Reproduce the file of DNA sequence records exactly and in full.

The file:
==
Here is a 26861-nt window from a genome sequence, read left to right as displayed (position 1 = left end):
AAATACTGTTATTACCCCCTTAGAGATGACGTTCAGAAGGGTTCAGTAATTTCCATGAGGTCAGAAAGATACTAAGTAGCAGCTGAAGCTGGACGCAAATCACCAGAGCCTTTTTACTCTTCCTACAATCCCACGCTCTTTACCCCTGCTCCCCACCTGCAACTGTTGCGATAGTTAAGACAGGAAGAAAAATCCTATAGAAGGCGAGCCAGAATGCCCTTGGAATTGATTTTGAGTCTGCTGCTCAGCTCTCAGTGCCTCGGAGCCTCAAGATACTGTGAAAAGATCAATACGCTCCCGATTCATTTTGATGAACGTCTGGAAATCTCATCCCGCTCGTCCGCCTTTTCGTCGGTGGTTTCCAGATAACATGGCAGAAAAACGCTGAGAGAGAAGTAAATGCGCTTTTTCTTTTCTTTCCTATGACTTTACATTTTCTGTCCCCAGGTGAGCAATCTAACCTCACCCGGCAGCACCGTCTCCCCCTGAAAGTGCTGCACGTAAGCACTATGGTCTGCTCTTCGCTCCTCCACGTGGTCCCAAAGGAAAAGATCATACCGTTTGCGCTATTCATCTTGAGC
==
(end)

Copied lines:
Here is a 26861-nt window from a genome sequence, read left to right as displayed (position 1 = left end):
AAATACTGTTATTACCCCCTTAGAGATGACGTTCAGAAGGGTTCAGTAATTTCCATGAGGTCAGAAAGATACTAAGTAGCAGCTGAAGCTGGACGCAAATCACCAGAGCCTTTTTACTCTTCCTACAATCCCACGCTCTTTACCCCTGCTCCCCACCTGCAACTGTTGCGATAGTTAAGACAGGAAGAAAAATCCTATAGAAGGCGAGCCAGAATGCCCTTGGAATTGATTTTGAGTCTGCTGCTCAGCTCTCAGTGCCTCGGAGCCTCAAGATACTGTGAAAAGATCAATACGCTCCCGATTCATTTTGATGAACGTCTGGAAATCTCATCCCGCTCGTCCGCCTTTTCGTCGGTGGTTTCCAGATAACATGGCAGAAAAACGCTGAGAGAGAAGTAAATGCGCTTTTTCTTTTCTTTCCTATGACTTTACATTTTCTGTCCCCAGGTGAGCAATCTAACCTCACCCGGCAGCACCGTCTCCCCCTGAAAGTGCTGCACGTAAGCACTATGGTCTGCTCTTCGCTCCTCCACGTGGTCCCAAAGGAAAAGATCATACCGTTTGCGCTATTCATCTTGAGC